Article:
We will defend our people and uphold our values through strength of arms and rule of law. We will show the courage to try and resolve our differences with other nations peacefully — not because we are naïve about the dangers we face, but because engagement can more durably lift suspicion and fear. America will remain the anchor of strong alliances in every corner of the globe; and we will renew those institutions that extend our capacity to manage crisis abroad, for no one has a greater stake in a peaceful world than its most powerful nation. We will support democracy from Asia to Africa; from the Americas to the Middle East, because our interests and our conscience compel us to act on behalf of those who long for freedom. And we must be a source of hope to the poor, the sick, the marginalized, the victims of prejudice - not out of mere charity, but because peace in our time requires the constant advance of those principles that our common creed describes: tolerance and opportunity; human dignity and justice.

We, the people, declare today that the most evident of truths — that all of us are created equal — is the star that guides us still; just as it guided our forebears through Seneca Falls, and Selma, and Stonewall; just as it guided all those men and women, sung and unsung, who left footprints along this great Mall, to hear a preacher say that we cannot walk alone; to hear a King proclaim that our individual freedom is inextricably bound to the freedom of every soul on earth.

It is now our generation's task to carry on what those pioneers began. For our journey is not complete until our wives, our mothers, and daughters can earn a living equal to their efforts. Our journey is not complete until our gay brothers and sisters are treated like anyone else under the law — for if we are truly created equal, then surely the love we commit to one another must be equal as well. Our journey is not complete until no citizen is forced to wait for hours to exercise the right to vote. Our journey is not complete until we find a better way to welcome the striving, hopeful immigrants who still see America as a land of opportunity; until bright young students and engineers are enlisted in our workforce rather than expelled from our country. Our journey is not complete until all our children, from the streets of Detroit to the hills of Appalachia to the quiet lanes of Newtown, know that they are cared for, and cherished, and always safe from harm.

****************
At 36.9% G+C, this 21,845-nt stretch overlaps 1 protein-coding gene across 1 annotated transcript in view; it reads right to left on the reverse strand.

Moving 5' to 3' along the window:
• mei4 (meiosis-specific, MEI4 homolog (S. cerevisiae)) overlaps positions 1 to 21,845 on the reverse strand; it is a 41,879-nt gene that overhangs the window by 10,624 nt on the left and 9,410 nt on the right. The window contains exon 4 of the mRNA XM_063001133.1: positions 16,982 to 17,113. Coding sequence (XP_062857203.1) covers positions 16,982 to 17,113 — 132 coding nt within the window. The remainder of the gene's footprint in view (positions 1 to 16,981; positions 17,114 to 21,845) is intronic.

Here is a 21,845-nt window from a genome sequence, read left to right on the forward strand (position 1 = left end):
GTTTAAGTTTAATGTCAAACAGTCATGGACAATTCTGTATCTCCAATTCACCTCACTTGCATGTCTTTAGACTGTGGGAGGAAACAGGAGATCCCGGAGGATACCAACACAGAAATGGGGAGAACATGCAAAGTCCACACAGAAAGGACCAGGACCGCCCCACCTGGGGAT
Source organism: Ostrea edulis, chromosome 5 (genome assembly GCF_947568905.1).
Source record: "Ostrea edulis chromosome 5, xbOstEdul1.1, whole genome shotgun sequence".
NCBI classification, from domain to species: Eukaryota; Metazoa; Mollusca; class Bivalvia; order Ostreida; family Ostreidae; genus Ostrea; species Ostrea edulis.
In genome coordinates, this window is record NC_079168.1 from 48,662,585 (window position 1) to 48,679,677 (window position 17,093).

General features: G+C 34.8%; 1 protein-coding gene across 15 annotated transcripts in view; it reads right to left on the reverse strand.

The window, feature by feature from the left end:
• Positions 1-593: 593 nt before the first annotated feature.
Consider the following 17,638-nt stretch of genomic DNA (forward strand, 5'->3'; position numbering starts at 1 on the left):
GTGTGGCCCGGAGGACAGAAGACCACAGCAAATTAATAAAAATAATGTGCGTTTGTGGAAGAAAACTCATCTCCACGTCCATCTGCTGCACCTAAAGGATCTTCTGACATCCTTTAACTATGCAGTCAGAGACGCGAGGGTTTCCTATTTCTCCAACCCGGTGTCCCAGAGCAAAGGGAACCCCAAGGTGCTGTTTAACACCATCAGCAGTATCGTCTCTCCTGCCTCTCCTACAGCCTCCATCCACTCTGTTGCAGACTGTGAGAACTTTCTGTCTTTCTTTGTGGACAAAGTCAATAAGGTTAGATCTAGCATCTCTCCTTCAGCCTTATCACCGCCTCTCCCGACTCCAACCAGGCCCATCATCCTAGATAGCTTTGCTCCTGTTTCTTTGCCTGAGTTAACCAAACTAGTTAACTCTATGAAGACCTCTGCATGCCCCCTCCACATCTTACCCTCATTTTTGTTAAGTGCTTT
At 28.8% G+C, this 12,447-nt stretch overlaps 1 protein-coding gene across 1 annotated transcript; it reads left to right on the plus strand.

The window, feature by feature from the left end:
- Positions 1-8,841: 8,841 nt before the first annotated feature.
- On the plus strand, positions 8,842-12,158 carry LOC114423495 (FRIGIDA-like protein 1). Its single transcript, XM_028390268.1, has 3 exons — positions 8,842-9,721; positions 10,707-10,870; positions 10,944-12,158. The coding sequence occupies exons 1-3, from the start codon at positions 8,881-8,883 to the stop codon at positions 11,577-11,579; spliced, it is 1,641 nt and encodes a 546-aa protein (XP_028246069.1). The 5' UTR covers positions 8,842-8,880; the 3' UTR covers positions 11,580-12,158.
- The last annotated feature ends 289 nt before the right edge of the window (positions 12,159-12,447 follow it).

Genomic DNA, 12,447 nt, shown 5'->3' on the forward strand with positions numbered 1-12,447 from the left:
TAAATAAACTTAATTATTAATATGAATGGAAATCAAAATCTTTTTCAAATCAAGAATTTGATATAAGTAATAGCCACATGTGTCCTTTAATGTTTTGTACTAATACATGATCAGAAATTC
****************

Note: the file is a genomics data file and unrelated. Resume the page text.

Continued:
That is our generation's task — to make these words, these rights, these values — of Life, and Liberty, and the pursuit of happiness — real for every American. Being true to our founding documents does not require us to agree on every contour of life; it does not mean we will all define liberty in exactly the same way, or follow the same precise path to happiness. Progress does not compel us to settle centuries-long debates about the role of government for all time - but it does require us to act in our time.

For now decisions are upon us, and we cannot afford delay. We cannot mistake absolutism for principle, or substitute spectacle for politics, or treat name-calling as reasoned debate. We must act, knowing that our work will be imperfect. We must act, knowing that today's victories will be only partial, and that it will be up to those who stand here in four years, and 40 years, and four hundred years hence to advance the timeless spirit once conferred to us in a spare Philadelphia hall.

My fellow Americans, the oath I have sworn before you today, like the one recited by others who serve in this Capitol, was an oath to God and country, not party or faction — and we must faithfully execute that pledge during the duration of our service. But the words I spoke today are not so different from the oath that is taken each time a soldier signs up for duty, or an immigrant realizes her dream. My oath is not so different from the pledge we all make to the flag that waves above and that fills our hearts with pride.

They are the words of citizens, and they represent our greatest hope.

You and I, as citizens, have the power to set this country's course.

You and I, as citizens, have the obligation to shape the debates of our time — not only with the votes we cast, but with the voices we lift in defense of our most ancient values and enduring ideals.

Let each of us now embrace, with solemn duty and awesome joy, what is our lasting birthright. With common effort and common purpose, with passion and dedication, let us answer the call of history, and carry into an uncertain future that precious light of freedom.

Thank you, God bless you, and may He forever bless these United States of America.